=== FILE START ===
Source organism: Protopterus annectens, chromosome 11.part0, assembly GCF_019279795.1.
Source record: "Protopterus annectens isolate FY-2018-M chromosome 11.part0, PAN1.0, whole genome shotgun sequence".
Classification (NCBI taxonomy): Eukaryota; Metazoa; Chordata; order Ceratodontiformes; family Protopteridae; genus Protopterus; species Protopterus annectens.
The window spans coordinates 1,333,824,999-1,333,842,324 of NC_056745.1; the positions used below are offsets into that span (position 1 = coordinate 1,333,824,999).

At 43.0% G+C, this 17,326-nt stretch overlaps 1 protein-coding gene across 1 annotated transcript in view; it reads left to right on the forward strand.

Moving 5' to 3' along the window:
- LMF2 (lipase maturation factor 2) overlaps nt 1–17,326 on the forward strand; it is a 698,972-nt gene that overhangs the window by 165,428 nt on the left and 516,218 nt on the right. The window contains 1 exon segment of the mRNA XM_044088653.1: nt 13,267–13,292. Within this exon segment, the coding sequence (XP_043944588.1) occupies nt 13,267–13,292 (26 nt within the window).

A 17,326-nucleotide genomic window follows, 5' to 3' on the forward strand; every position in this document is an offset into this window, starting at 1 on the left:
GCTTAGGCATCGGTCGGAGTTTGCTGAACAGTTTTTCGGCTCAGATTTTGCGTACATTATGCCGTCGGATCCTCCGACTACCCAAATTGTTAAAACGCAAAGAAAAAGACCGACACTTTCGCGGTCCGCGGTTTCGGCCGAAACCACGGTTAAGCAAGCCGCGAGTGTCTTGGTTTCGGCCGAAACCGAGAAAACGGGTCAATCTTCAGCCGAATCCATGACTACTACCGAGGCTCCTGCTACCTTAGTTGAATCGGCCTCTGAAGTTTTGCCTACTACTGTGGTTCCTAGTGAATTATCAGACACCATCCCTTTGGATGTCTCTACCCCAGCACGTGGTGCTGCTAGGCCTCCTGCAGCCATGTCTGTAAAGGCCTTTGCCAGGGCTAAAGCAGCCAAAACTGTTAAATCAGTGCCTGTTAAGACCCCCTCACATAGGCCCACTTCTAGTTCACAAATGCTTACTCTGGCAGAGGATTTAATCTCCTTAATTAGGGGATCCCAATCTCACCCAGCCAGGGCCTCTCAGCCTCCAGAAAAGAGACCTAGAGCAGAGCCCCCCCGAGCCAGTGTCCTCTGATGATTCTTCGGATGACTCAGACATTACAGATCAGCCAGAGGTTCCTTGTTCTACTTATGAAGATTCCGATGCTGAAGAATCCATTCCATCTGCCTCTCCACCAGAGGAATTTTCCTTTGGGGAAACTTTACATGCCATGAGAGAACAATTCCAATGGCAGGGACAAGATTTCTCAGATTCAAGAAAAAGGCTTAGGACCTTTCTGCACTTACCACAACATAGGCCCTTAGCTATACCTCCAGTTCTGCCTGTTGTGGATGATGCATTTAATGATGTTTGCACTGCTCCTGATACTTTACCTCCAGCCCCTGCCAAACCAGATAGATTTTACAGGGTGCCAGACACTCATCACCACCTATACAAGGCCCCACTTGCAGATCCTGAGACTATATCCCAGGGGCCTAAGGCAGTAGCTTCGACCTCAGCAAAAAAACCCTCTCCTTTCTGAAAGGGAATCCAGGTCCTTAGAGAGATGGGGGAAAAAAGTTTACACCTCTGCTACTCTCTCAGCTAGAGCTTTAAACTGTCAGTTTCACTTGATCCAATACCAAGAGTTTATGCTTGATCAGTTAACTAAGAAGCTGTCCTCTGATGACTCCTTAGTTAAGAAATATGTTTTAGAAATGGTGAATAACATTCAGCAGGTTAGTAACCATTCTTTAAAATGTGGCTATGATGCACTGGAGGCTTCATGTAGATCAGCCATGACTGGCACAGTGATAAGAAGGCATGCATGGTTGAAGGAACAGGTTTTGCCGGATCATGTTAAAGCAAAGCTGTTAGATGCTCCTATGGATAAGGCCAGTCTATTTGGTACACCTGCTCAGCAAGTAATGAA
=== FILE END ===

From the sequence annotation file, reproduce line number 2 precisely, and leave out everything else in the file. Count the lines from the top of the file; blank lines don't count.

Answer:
Source record: "Protopterus annectens isolate FY-2018-M chromosome 11.part0, PAN1.0, whole genome shotgun sequence".